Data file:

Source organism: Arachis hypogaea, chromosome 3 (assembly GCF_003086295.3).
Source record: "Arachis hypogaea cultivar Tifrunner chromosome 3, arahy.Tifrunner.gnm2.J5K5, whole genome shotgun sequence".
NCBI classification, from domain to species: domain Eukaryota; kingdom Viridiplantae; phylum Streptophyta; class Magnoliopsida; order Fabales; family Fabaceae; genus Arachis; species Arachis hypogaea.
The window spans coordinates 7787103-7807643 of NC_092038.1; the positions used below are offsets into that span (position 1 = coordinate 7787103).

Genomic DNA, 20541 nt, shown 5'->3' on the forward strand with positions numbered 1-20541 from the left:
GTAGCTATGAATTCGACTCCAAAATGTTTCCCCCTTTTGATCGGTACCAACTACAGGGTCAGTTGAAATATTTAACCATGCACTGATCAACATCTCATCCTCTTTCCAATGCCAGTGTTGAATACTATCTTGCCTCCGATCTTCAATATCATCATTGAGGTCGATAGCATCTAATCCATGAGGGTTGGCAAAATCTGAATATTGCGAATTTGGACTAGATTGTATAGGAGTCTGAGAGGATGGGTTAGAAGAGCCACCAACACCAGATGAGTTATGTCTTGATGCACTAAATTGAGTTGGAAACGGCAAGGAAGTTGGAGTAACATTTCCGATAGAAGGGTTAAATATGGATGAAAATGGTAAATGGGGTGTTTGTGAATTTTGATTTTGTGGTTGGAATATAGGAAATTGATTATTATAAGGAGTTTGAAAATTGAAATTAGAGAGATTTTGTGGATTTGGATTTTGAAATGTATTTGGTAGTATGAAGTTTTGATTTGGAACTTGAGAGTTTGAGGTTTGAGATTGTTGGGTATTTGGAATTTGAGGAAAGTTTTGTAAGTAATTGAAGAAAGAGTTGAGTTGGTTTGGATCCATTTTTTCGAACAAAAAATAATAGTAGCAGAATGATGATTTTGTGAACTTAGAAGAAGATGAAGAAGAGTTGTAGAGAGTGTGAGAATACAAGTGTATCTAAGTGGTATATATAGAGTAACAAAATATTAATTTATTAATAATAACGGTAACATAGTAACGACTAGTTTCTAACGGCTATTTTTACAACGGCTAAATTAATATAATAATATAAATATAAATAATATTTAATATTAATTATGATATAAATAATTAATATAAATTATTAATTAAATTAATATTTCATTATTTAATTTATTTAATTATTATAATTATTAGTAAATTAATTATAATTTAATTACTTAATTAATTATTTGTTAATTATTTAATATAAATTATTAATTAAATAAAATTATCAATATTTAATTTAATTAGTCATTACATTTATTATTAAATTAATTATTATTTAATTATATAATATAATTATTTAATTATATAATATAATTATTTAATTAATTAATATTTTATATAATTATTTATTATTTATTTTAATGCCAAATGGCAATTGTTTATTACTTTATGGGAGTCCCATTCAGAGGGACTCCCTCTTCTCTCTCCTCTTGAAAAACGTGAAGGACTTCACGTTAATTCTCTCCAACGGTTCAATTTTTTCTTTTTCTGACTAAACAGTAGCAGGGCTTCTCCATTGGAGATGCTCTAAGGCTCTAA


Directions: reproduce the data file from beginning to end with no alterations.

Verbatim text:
Source organism: Arachis hypogaea, chromosome 3 (assembly GCF_003086295.3).
Source record: "Arachis hypogaea cultivar Tifrunner chromosome 3, arahy.Tifrunner.gnm2.J5K5, whole genome shotgun sequence".
NCBI classification, from domain to species: domain Eukaryota; kingdom Viridiplantae; phylum Streptophyta; class Magnoliopsida; order Fabales; family Fabaceae; genus Arachis; species Arachis hypogaea.
The window spans coordinates 7787103-7807643 of NC_092038.1; the positions used below are offsets into that span (position 1 = coordinate 7787103).

Genomic DNA, 20541 nt, shown 5'->3' on the forward strand with positions numbered 1-20541 from the left:
GTAGCTATGAATTCGACTCCAAAATGTTTCCCCCTTTTGATCGGTACCAACTACAGGGTCAGTTGAAATATTTAACCATGCACTGATCAACATCTCATCCTCTTTCCAATGCCAGTGTTGAATACTATCTTGCCTCCGATCTTCAATATCATCATTGAGGTCGATAGCATCTAATCCATGAGGGTTGGCAAAATCTGAATATTGCGAATTTGGACTAGATTGTATAGGAGTCTGAGAGGATGGGTTAGAAGAGCCACCAACACCAGATGAGTTATGTCTTGATGCACTAAATTGAGTTGGAAACGGCAAGGAAGTTGGAGTAACATTTCCGATAGAAGGGTTAAATATGGATGAAAATGGTAAATGGGGTGTTTGTGAATTTTGATTTTGTGGTTGGAATATAGGAAATTGATTATTATAAGGAGTTTGAAAATTGAAATTAGAGAGATTTTGTGGATTTGGATTTTGAAATGTATTTGGTAGTATGAAGTTTTGATTTGGAACTTGAGAGTTTGAGGTTTGAGATTGTTGGGTATTTGGAATTTGAGGAAAGTTTTGTAAGTAATTGAAGAAAGAGTTGAGTTGGTTTGGATCCATTTTTTCGAACAAAAAATAATAGTAGCAGAATGATGATTTTGTGAACTTAGAAGAAGATGAAGAAGAGTTGTAGAGAGTGTGAGAATACAAGTGTATCTAAGTGGTATATATAGAGTAACAAAATATTAATTTATTAATAATAACGGTAACATAGTAACGACTAGTTTCTAACGGCTATTTTTACAACGGCTAAATTAATATAATAATATAAATATAAATAATATTTAATATTAATTATGATATAAATAATTAATATAAATTATTAATTAAATTAATATTTCATTATTTAATTTATTTAATTATTATAATTATTAGTAAATTAATTATAATTTAATTACTTAATTAATTATTTGTTAATTATTTAATATAAATTATTAATTAAATAAAATTATCAATATTTAATTTAATTAGTCATTACATTTATTATTAAATTAATTATTATTTAATTATATAATATAATTATTTAATTATATAATATAATTATTTAATTAATTAATATTTTATATAATTATTTATTATTTATTTTAATGCCAAATGGCAATTGTTTATTACTTTATGGGAGTCCCATTCAGAGGGACTCCCTCTTCTCTCTCCTCTTGAAAAACGTGAAGGACTTCACGTTAATTCTCTCCAACGGTTCAATTTTTTCTTTTTCTGACTAAACAGTAGCAGGGCTTCTCCATTGGAGATGCTCTAAGGCTCTAA